Terra Incognita: WikiLeaks and the Iranian octopus
By SETH J.FRANTZMAN
The documents show that the Arab world understands the threat coming from the Islamic Republic better than the Americans do.
"[Hizbullah leader Hassan] Nasrallah always told us that the Arab regimes were collaborating, not only against their own people, but with others against the Arabs and now these WikiLeaks just prove how correct he always was.” That comes from an educated secular Muslim Palestinian woman, surely the kind of “base” that should be counted on to vote for Mahmoud Abbas. However the base is fickle and is captivated by the Iranian juggernaut.
The WikiLeaks documents have shown that not only are the Arab, and other Muslim governments, candid in their wish that Iran be crushed, they also have insights into how the Americans should fight terrorism.
LET’S BEGIN in Azerbaijan, a non- Arab state that borders Iran. There, President Ilham Aliyev said to the US on February 25 that “he supported economic isolation and believed it could be effective if enforced by a broad coalition.” Azerbaijan’s population is made up of Azeri Muslims, who are also a badly treated minority in Iran. Iran helped Christian Armenia against the Azeris in the wars of the 1990s.
The Saudis come out in WikiLeaks documents with a clear and strong voice in favor of attacking Iran. However they won’t send troops. One official in an April 2008 cable “recalled the king’s frequent exhortations to the US to attack Iran and so put an end to its nuclear weapons program. ‘He told you to cut off the head of the snake’... Prince Muqrin echoed these views, emphasizing that some sanctions could be implemented without UN approval.”
The Gulf Arab states were particularly wary of Iran and encouraged the US to beat back the threat. According to a May 2005 cable, the crown prince of Abu Dhabi expressed interest in a harsh US response to Iran; “[he] agreed with [a] tough line with Teheran... A nuclear-armed Iran would destabilize the Gulf region and possibly allow terrorist access to WMD. [He] asked Lt.-Gen. Dunn whether it would be possible for anyone to ‘take out’ all locations of concern in Iran via air power.” In December 2009 he reiterated his concerns, noting that Iran believes itself to be a superpower and could not be dealt with like North Korea. Like other Arab leaders, he stressed that a deal with Iran would not transpire. The United Arab Emirates foreign minister noted in a February meeting that “the nuclear issue is only one aspect of the Iran problem, and that Iran’s regional meddling was a serious concern. He pledged the UAE’s backing as the US rallies support for new sanctions but questioned whether they would achieve the desired effect.”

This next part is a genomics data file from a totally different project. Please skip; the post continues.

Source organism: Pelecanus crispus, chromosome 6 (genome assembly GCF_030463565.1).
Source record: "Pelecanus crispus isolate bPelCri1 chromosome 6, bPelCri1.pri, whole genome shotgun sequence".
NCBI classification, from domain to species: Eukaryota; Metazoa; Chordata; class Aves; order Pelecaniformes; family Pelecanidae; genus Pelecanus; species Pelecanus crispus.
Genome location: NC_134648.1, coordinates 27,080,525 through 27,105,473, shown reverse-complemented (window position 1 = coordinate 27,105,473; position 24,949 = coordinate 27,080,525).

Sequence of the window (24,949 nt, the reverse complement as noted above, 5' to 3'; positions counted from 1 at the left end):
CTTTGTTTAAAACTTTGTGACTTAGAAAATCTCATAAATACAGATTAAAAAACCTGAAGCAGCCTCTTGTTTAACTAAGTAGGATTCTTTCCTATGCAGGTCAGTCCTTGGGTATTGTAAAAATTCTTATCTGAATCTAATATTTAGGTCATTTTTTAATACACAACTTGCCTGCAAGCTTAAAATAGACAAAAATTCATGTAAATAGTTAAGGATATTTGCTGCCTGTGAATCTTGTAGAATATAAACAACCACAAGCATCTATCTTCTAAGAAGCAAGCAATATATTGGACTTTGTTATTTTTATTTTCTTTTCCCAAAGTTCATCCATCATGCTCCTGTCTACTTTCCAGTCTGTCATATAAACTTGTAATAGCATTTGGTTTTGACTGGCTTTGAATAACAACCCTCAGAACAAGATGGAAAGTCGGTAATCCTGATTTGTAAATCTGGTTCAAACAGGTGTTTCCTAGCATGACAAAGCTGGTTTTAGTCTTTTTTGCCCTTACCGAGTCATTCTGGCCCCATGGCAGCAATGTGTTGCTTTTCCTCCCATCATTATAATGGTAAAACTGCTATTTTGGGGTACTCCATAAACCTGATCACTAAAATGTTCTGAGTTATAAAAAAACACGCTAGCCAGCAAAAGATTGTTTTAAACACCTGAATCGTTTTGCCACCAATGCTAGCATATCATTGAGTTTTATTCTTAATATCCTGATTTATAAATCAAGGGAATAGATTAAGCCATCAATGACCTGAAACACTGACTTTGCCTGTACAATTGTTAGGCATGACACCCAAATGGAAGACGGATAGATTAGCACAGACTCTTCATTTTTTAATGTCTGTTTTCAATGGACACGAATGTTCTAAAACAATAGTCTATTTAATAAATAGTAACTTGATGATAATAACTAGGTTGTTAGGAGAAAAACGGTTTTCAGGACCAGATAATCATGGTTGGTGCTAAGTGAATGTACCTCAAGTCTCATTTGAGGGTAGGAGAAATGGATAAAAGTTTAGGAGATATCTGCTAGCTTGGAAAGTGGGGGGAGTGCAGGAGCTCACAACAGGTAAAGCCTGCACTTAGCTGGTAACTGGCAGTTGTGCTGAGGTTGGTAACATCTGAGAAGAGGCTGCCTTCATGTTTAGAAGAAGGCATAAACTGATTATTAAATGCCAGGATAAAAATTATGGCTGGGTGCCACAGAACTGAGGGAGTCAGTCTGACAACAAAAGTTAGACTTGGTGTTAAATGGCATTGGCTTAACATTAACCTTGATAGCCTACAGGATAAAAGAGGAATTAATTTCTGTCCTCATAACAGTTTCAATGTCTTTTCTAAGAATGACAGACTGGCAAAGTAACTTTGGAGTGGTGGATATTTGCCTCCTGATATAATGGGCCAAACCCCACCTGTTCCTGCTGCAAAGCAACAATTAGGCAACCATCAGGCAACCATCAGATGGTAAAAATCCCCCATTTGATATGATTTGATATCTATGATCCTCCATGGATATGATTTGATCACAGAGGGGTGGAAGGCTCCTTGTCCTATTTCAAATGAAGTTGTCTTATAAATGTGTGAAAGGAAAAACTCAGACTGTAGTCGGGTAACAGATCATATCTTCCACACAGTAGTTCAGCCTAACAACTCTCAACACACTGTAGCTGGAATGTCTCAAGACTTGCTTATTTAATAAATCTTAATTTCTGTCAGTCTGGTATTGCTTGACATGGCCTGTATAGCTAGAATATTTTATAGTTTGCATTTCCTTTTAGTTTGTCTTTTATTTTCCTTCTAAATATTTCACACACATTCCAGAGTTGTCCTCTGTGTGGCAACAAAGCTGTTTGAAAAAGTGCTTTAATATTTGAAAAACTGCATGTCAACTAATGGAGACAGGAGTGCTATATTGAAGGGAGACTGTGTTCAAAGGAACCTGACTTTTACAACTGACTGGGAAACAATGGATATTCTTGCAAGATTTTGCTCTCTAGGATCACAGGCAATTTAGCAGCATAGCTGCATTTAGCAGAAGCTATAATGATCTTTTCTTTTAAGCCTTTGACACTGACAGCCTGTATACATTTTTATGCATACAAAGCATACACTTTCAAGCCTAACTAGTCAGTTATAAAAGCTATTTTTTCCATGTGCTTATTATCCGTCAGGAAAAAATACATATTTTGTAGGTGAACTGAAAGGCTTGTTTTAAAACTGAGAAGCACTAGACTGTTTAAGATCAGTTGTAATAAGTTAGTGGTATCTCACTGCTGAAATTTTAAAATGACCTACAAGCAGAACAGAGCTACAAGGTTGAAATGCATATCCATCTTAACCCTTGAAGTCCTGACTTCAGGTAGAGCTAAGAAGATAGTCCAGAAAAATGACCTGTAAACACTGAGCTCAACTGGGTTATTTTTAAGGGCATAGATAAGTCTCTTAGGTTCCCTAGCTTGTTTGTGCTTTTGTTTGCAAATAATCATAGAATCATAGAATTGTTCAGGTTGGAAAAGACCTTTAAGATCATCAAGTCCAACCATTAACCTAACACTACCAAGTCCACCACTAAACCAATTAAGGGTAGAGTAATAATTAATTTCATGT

Qatar’s prime minister noted in December 2009 that in regards to Iran, “they lie to us, and we lie to them.” Furthermore the Qatari leadership understood that military force would eventually result and didn’t seem to express any objections. In a November 2009 conversation with the American ambassador, the king of Bahrain expressed his support for the use of force against Iran. “King Hamad pointed to Iran as the source of much of the trouble in both Iraq and Afghanistan. He argued forcefully for taking action to terminate their nuclear program.”